WASHINGTON, Sept. 9, 2013 – The House is poised to work on a farm bill nutrition title next week as lawmakers continue to find a way forward on a five-year farm bill, a congressional aide close to the negotiations said Monday.

The aide, speaking before the National Farmers Union’s annual legislative fly-in, said the plan is to first approve legislation that would reportedly contain about $40 billion in cuts, over 10 years, to the Supplemental Nutrition Assistance Program (SNAP).

Then, the House would move to combine the nutrition title with the rest of the House-passed farm bill, before sending the package to conference with the Senate. While the Senate, which approved a farm bill with a nutrition title, has named its conferees, the House has yet to follow suit.

The aide said the option of simply extending current agricultural policy is not on the table, and passage of another extension “would be a failure.”

He said the House committee-passed farm bill that first fell on the floor was voted down because the country is “less rural” and many lawmakers do not know where their food comes from. Further, he said it is “hard to do a farm bill” when prices are strong.

“All members see our farmers doing well,” the aide said.

The farm bill topic, of course, dominated the NFU’s gathering.

Senate Agriculture, Nutrition and Forestry Committee Chairwoman Debbie Stabenow, D-Mich., again stressed the importance of approving a long-term farm bill.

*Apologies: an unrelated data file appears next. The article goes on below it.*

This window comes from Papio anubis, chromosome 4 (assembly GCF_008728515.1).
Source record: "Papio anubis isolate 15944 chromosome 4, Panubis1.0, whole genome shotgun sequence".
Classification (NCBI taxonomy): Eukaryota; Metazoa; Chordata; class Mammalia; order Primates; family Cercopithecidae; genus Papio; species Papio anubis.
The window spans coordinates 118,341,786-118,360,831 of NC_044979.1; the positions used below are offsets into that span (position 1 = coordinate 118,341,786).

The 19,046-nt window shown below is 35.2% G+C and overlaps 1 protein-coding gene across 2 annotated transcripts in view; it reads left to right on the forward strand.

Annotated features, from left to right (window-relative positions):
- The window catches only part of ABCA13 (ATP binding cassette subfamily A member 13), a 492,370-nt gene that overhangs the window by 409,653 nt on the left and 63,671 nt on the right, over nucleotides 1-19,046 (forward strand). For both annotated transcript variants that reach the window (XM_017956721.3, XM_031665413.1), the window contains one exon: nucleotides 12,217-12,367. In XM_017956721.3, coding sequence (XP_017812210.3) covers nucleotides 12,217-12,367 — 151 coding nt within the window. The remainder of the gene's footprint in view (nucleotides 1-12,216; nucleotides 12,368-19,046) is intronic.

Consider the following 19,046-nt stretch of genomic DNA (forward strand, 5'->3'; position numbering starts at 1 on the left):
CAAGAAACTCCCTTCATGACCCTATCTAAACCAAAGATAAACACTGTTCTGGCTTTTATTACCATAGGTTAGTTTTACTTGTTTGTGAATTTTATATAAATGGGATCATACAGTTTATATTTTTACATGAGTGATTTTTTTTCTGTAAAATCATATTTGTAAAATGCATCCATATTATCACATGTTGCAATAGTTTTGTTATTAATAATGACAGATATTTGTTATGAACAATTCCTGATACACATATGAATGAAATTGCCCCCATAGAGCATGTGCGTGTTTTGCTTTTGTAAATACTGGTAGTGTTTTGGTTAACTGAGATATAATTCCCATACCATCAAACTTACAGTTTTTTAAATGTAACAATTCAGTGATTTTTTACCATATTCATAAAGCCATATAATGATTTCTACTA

“We can’t have any more excuses,” Stabenow said. “It needs to get done, it needs to get done.”

Stabenow said she believes a farm bill, in theory, could get done before the Sept. 30 expiration, but noted the House would need to name conferees rather than move on a separate nutrition title bill next week. She added later that she anticipates passage “in the fall.”

“What the House is doing is a political exercise,” she said. “It makes the farm bill a partisan bill.”

At an event featuring Neil Young, who was rocking a “Go Family Farms” shirt, Stabenow told reporters that she met with House Speaker John Boehner, R-Ohio, over the August recess and was encouraged by the conversation.

However, she said that House Majority Leader Eric Cantor, R-Va., has been “taking every step to block the bill.”

At the event, Senate Majority Leader Harry Reid, D-Nev., urged NFU members to “weigh on the House” to get the legislation through Congress. Reid praised Young for making the NFU appearance.

“It’s good that someone like Neil Young would travel across the country for this,” Reid said, noting that Young has repeatedly performed at Farm Aid concerts. “He can help change the world.”

Young, who is on a national tour to promote clean energy with his hybrid 1959 Lincoln Continental convertible that uses electricity and biomass fuel, said Renewable Fuel Standards should be raised to allow more than a 10 percent blend of ethanol in gasoline.

“My car is fast and clean,” Young said, noting he had to stop just once for fuel during his cross country trip from Montana to Washington.


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